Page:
I know the history too - but it's hardly an excuse to be doing stuff behind closed curtains...

well, it seem that this all worked out well.  It just took a bit longer than the gaming community could stand, which made LWJGL successful.
Did it? - Jogl works well, despite some key issues. Joal is IMO largely untested, has had no releases for a loong time and project lead is AFAIK not working on it any more, JInput is semi broken on linux last time I checked and again, project lead has stopped working on it AFAIK, only Endolf is working on fixing it. I really dont think this constitutes a *gaming* api that worked out well...
fwiw, I have always thought it odd that they duplicated the *exact* same features of LWJGL - if anything they should have said, hey we want interoperability with awt/swing, can we do this with the current LWJGL code base?, Would you be interested in working in that direction? From my point of view, the whole "gaming" API is a huge flop, and reaks of NIH syndrome.

edit - clarification

Offline Matzon

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« Reply #11 - Posted 2005-09-13 05:42:29 »

This will be discussed more once the specification goes to public review, but the key API is GLDrawableFactory.getGLDrawable(Object, GLCapabilities, GLCapabilitiesChooser) which creates an OpenGL drawable for the passed GUI object. Sun's implementation accepts only a Canvas as argument. Other implementations are free to accept an SWT widget or similar.
Thanks!, could you list the public classes so I can look at what work is needed to support jsr-231? - private if need be?

Offline c_lilian

Senior Member


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Java games will probably rock someday...


« Reply #12 - Posted 2005-09-13 08:08:25 »

Great news !

Does it means with mustang we will only have to ship the jogl.jar and no dlls (as we will be sharing the java2d internal ogl renderer) ?

(that would be great !).

Lilian

Offline princec

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« Reply #13 - Posted 2005-09-13 11:42:29 »

I am largely ignored and generally not of much use in the JSRs on account of not having a mulimillion dollar interest backing my opinions. It's also pretty clear that in JSR231 that movement is glacial; that is, staggeringly slow to accomplish anything; and once set on a particular path there's no stopping it. Not that I care too much!  LWJGL remains the only sanely designed OpenGL binding IMHO Smiley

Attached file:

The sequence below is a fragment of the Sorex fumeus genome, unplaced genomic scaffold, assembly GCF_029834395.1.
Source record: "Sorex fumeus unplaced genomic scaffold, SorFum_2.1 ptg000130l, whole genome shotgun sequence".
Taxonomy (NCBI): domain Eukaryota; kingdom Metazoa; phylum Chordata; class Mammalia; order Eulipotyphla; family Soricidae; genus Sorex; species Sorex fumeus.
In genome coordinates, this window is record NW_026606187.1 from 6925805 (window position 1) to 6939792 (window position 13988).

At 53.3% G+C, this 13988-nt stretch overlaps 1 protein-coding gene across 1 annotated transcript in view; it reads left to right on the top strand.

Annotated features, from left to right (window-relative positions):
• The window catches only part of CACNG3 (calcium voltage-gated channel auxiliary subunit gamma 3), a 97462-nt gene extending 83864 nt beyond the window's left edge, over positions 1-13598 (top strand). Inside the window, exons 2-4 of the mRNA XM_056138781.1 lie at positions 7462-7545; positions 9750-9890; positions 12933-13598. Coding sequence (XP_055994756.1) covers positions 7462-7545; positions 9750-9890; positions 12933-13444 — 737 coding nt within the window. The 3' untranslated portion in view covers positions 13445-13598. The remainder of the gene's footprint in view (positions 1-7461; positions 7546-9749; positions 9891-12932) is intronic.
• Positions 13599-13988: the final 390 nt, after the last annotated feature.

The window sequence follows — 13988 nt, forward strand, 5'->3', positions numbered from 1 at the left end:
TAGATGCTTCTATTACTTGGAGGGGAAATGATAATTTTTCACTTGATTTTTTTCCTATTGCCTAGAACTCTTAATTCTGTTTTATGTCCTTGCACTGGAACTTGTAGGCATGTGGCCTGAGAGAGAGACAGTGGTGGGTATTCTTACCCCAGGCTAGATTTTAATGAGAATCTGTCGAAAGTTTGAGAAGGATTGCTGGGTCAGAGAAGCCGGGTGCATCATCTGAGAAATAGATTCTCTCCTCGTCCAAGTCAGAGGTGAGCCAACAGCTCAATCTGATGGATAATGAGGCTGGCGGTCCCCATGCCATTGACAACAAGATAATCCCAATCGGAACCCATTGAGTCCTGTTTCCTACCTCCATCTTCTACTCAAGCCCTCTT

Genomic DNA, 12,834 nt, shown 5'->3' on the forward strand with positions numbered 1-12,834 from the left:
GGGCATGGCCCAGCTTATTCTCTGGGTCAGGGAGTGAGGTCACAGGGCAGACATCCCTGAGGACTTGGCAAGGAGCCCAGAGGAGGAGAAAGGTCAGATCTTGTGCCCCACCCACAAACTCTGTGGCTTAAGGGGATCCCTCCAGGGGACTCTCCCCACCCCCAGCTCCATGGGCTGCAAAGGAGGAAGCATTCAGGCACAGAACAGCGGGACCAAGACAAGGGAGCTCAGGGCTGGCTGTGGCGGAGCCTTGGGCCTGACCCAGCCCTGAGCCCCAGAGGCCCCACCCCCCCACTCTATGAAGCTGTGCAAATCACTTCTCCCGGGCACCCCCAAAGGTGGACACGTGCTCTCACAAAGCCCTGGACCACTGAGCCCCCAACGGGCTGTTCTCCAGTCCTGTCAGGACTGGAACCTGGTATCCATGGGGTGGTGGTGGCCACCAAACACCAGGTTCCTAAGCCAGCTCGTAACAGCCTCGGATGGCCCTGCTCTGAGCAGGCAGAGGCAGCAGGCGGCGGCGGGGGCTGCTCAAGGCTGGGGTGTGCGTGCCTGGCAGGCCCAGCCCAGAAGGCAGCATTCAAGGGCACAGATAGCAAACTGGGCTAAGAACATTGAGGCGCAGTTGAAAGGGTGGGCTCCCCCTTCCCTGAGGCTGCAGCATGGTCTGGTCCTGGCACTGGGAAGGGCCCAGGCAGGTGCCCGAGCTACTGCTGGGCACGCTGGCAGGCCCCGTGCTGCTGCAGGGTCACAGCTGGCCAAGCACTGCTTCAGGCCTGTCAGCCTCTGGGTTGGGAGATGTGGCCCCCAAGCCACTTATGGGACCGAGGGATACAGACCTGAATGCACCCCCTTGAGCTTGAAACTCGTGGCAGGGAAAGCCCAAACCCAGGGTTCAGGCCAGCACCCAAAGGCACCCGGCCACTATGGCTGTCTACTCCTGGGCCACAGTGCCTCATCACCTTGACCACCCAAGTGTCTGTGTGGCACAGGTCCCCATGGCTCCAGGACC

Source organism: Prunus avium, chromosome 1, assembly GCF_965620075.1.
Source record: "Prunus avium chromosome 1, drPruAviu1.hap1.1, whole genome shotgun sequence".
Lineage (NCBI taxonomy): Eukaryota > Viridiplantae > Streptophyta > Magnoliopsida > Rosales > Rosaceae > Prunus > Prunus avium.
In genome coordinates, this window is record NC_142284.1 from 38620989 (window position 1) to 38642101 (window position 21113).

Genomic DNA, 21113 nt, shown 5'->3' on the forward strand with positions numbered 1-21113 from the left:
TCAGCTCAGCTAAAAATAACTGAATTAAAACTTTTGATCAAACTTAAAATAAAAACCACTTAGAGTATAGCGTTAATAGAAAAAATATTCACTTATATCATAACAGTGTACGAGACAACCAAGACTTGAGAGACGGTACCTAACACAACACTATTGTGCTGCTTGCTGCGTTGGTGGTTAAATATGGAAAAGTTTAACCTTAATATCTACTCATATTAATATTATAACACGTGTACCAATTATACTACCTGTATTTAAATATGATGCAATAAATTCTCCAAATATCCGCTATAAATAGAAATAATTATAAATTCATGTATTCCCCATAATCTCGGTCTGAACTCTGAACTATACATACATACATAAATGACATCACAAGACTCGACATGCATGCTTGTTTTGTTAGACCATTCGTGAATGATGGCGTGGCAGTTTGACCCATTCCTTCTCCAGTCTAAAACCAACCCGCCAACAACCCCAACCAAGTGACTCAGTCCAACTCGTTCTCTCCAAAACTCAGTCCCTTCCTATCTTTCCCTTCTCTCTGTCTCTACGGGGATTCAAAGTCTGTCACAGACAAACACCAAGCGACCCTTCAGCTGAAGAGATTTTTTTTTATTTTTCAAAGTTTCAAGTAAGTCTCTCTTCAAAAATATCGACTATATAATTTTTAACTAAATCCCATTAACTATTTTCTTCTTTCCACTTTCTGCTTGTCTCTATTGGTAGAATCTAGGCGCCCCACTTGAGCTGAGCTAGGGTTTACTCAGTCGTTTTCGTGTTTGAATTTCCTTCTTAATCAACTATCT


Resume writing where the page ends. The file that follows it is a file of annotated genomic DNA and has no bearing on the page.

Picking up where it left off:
Cas Smiley

Offline Ken Russell

JGO Coder




Java games rock!


« Reply #14 - Posted 2005-09-13 15:05:42 »

Thanks!, could you list the public classes so I can look at what work is needed to support jsr-231? - private if need be?

The latest APIs haven't even been posted to the expert group yet so it would be premature to post javadoc publicly. However, you can get the latest source code with
1  
cvs -d :pserver:guest@cvs.dev.java.net:/cvs co -r JSR-231 -P jogl jogl-demos


You'll need to build the sources and javadoc in order to have a complete API set, i.e.,
1  
2  
cd jogl/make
ant win32.vc6 javadoc


For what it's worth, I have always thought the LWJGL full-screen support would have fit in nicely to JOGL's GLDrawableFactory pattern; we could have added a createFullScreenDrawable() using LWJGL's full-screen code path (and I proposed this a couple of years ago to the LWJGL team, but it didn't go anywhere). At this point it should be possible to implement this by modifying the JSR-231 implementation to take null, a GraphicsDevice, or similar construct to signal to the JSR-231 implementation to go down the alternate code path. However, work has been done in Mustang to improve the JDK's built-in full-screen support so hopefully additional native code to handle this case shouldn't be necessary (for one thing, it works on Linux now).
Offline Ken Russell

JGO Coder




Java games rock!


« Reply #15 - Posted 2005-09-13 15:12:02 »

Thank you Ken and Chris. This is tremendously good news for us.
At this turning point, I'd like to be more involved than just being
a user and spewing out unreasonable requests in these forums.
I'd like to work with you guys at the design level and provide
feedback on how JOGL/Java2D is used in the project I'm leading.
I feel this can have real benefits to the way this integration shapes up.
Please let me know how to proceed or paths I can take.

We monitor these forums continually and you can reach me via email at my java.net mailing address. Please either post or email and let us know how your project is progressing and if any issues come up with the new support.

Quote
BTW, can you elaborate on what you mean by 'The result is that the
GLJPanel is almost as fast as the heavyweight GLCanvas'?
What is the worst case scenario and what kinds of things make
it slower than GLCanvas?

Swing specifies a persistent back buffer for its components; in other words, it isn't (easily) possible to implement Swing with a buffer-swapping paradigm. For this reason Swing's "buffer swap" is implemented internally by Java2D by a (hardware-accelerated) pixel copy operation, at least to the best of my understanding. (This may be equivalent to rendering with a certain texture under some circumstances). This is not quite as fast as the case of swapping the buffers of a heavyweight. There are also some issues with, for example, mouse lag on some Windows systems that we're still working on tracking down.
Offline Ken Russell

JGO Coder




Java games rock!


« Reply #16 - Posted 2005-09-13 15:12:49 »

Does it means with mustang we will only have to ship the jogl.jar and no dlls (as we will be sharing the java2d internal ogl renderer) ?

I'm afraid not. There is still native code required on the JOGL side in order to share the OpenGL drawable with the Java2D implementation.